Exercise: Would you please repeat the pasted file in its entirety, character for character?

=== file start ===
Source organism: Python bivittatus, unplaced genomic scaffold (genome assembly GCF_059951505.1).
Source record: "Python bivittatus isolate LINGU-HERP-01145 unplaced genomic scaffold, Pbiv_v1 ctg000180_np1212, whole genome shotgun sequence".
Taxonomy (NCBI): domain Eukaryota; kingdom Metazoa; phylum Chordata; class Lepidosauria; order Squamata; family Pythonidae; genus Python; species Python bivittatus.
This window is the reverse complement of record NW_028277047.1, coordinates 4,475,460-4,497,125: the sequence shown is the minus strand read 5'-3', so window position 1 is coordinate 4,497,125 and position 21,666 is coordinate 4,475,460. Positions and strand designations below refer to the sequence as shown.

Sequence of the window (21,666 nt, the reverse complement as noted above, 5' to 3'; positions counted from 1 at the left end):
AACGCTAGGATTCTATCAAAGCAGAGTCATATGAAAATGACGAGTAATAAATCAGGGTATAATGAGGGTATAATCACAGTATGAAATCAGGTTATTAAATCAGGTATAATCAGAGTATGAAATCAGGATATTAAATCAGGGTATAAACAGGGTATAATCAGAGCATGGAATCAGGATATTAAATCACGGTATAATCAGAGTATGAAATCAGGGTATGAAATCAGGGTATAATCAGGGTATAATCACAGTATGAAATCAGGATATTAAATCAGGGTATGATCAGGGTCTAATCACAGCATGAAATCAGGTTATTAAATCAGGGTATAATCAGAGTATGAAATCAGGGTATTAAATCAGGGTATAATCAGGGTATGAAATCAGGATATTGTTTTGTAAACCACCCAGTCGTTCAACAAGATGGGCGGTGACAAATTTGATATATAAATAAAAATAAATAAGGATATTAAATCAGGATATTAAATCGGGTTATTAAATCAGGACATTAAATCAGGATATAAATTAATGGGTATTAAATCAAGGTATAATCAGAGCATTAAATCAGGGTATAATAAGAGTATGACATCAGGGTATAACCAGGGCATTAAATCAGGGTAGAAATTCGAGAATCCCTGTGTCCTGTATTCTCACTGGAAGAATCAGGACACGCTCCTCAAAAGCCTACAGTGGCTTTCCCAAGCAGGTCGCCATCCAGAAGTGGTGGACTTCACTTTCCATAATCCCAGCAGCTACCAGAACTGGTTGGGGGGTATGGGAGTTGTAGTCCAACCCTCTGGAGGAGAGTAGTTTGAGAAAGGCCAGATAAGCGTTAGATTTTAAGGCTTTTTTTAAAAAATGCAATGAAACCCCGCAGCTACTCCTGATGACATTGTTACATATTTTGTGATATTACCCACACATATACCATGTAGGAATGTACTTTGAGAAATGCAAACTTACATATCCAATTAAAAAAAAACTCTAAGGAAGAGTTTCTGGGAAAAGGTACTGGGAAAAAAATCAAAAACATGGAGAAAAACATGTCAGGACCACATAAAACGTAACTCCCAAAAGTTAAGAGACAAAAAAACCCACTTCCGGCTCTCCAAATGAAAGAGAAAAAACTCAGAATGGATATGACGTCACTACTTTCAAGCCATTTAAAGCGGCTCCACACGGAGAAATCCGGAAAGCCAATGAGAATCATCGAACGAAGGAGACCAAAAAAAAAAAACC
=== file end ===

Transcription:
Source organism: Python bivittatus, unplaced genomic scaffold (genome assembly GCF_059951505.1).
Source record: "Python bivittatus isolate LINGU-HERP-01145 unplaced genomic scaffold, Pbiv_v1 ctg000180_np1212, whole genome shotgun sequence".
Taxonomy (NCBI): domain Eukaryota; kingdom Metazoa; phylum Chordata; class Lepidosauria; order Squamata; family Pythonidae; genus Python; species Python bivittatus.
This window is the reverse complement of record NW_028277047.1, coordinates 4,475,460-4,497,125: the sequence shown is the minus strand read 5'-3', so window position 1 is coordinate 4,497,125 and position 21,666 is coordinate 4,475,460. Positions and strand designations below refer to the sequence as shown.

Sequence of the window (21,666 nt, the reverse complement as noted above, 5' to 3'; positions counted from 1 at the left end):
AACGCTAGGATTCTATCAAAGCAGAGTCATATGAAAATGACGAGTAATAAATCAGGGTATAATGAGGGTATAATCACAGTATGAAATCAGGTTATTAAATCAGGTATAATCAGAGTATGAAATCAGGATATTAAATCAGGGTATAAACAGGGTATAATCAGAGCATGGAATCAGGATATTAAATCACGGTATAATCAGAGTATGAAATCAGGGTATGAAATCAGGGTATAATCAGGGTATAATCACAGTATGAAATCAGGATATTAAATCAGGGTATGATCAGGGTCTAATCACAGCATGAAATCAGGTTATTAAATCAGGGTATAATCAGAGTATGAAATCAGGGTATTAAATCAGGGTATAATCAGGGTATGAAATCAGGATATTGTTTTGTAAACCACCCAGTCGTTCAACAAGATGGGCGGTGACAAATTTGATATATAAATAAAAATAAATAAGGATATTAAATCAGGATATTAAATCGGGTTATTAAATCAGGACATTAAATCAGGATATAAATTAATGGGTATTAAATCAAGGTATAATCAGAGCATTAAATCAGGGTATAATAAGAGTATGACATCAGGGTATAACCAGGGCATTAAATCAGGGTAGAAATTCGAGAATCCCTGTGTCCTGTATTCTCACTGGAAGAATCAGGACACGCTCCTCAAAAGCCTACAGTGGCTTTCCCAAGCAGGTCGCCATCCAGAAGTGGTGGACTTCACTTTCCATAATCCCAGCAGCTACCAGAACTGGTTGGGGGGTATGGGAGTTGTAGTCCAACCCTCTGGAGGAGAGTAGTTTGAGAAAGGCCAGATAAGCGTTAGATTTTAAGGCTTTTTTTAAAAAATGCAATGAAACCCCGCAGCTACTCCTGATGACATTGTTACATATTTTGTGATATTACCCACACATATACCATGTAGGAATGTACTTTGAGAAATGCAAACTTACATATCCAATTAAAAAAAAACTCTAAGGAAGAGTTTCTGGGAAAAGGTACTGGGAAAAAAATCAAAAACATGGAGAAAAACATGTCAGGACCACATAAAACGTAACTCCCAAAAGTTAAGAGACAAAAAAACCCACTTCCGGCTCTCCAAATGAAAGAGAAAAAACTCAGAATGGATATGACGTCACTACTTTCAAGCCATTTAAAGCGGCTCCACACGGAGAAATCCGGAAAGCCAATGAGAATCATCGAACGAAGGAGACCAAAAAAAAAAAACC